I'm going to look at a 1941 Ford pickup tomorrow, and I'm told that it does not have a VIN plate. So, where can I find the VIN stamped on the frame. OBTW, I sold my 1956 F100 to buy this '41. Thanks for the help.
The VIN number is located on the drivers side about 1 foot from the very front of the frame on the top. It has a star stamped before and after the VIN number. The Vin begins with a 1 that looks like an I.
Congrats on your new (old) truck and excellent choice.
Also if for some reason or another you pull the cab and box off the truck, the numbers are also located on the frame top under the cab, and on the hump over the rear axle.
One other place if it has the original Transmission it will be located on top of the Transmission where it bolts to the bell housing.
These frames were basically the same as the cars, & 1/2 Tons from 35-41.
I have read some where along the way that vehicles that wern't sold in the model year, example this 41. If it wasn't sold until 1942-3-4 etc it would have been registered for the year in which it was sold. I can't remember where I read it but back in those years things were a little different, unlike the registry of today.
In Canada there was a V.I.N. plate on the firewall, on Fords begining in 1946. I am told that in the U.S. the V.I.N. didn't appear until 1951. I had bought an early 47 ford Coupe, and there was no V.I.N. plate, I had all the correct paperwork, and the serial number matched the one on the frame. So I had contacted the Guy that does the V.I.N. plates and mentioned to him that I had misplaced mine.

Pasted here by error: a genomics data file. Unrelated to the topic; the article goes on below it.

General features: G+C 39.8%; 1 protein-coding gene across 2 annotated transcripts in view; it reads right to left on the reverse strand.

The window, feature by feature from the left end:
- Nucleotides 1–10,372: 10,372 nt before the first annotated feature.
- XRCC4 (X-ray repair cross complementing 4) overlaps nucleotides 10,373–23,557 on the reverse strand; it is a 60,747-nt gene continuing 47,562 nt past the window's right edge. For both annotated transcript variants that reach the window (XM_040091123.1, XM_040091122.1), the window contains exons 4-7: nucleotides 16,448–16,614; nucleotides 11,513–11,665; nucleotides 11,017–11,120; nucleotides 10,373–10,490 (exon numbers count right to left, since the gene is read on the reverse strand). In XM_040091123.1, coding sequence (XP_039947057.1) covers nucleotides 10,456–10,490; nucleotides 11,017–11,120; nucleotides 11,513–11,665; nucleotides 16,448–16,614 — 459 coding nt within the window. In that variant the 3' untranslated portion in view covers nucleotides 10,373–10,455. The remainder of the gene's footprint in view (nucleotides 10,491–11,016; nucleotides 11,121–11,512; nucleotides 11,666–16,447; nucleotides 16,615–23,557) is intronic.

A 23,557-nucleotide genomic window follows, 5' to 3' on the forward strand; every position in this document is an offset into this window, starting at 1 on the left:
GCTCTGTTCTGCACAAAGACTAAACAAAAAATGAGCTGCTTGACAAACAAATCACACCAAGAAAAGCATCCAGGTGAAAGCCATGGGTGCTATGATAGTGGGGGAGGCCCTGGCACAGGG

I was promptly told that, what I have mentioned above about not appearing until 1951.
Anyway good luck with your new find, I am sure you will enjoy it, they are a very desireable Truck.
The VIN range for 1941 Ford V8 truck models ran between 18-5896295 = 18-6769035
70,195 half ton Ford trucks were made in 1941 for civilian use.
Before the 1950's, vehicles were (mostly) registered by the engine number. Today, it's uncommon for numbers to match, especially on Model A's and T's.
Production ended in February 1942 for all civilian vehicles. Many dealers hoarded their inventories, and despite the OPA, sold them for hundreds of dollars over the list prices which were not displayed on side windows then. The only cars produced for civilians during WWII were taxi cabs, most were made by Nash.
Prior to the late 1940's, there was no "September" introductions like there are now. New cars came out when the manufacturers felt they needed a new model. Packard for example, introduced some models over a year and a half after they introduced the last model.
Civilian production was first began in late 1945, by January 1947 most makers were in full production again.
Bill / Retired Ford Parts Manager / SoCal Chapter Member / Part number research: 1928/2001 trucks & 1928/89 passenger cars.
2013 Escape FWD 2.0L Eco-Boost
Last edited by NumberDummy; 03-10-2007 at 10:49 AM.
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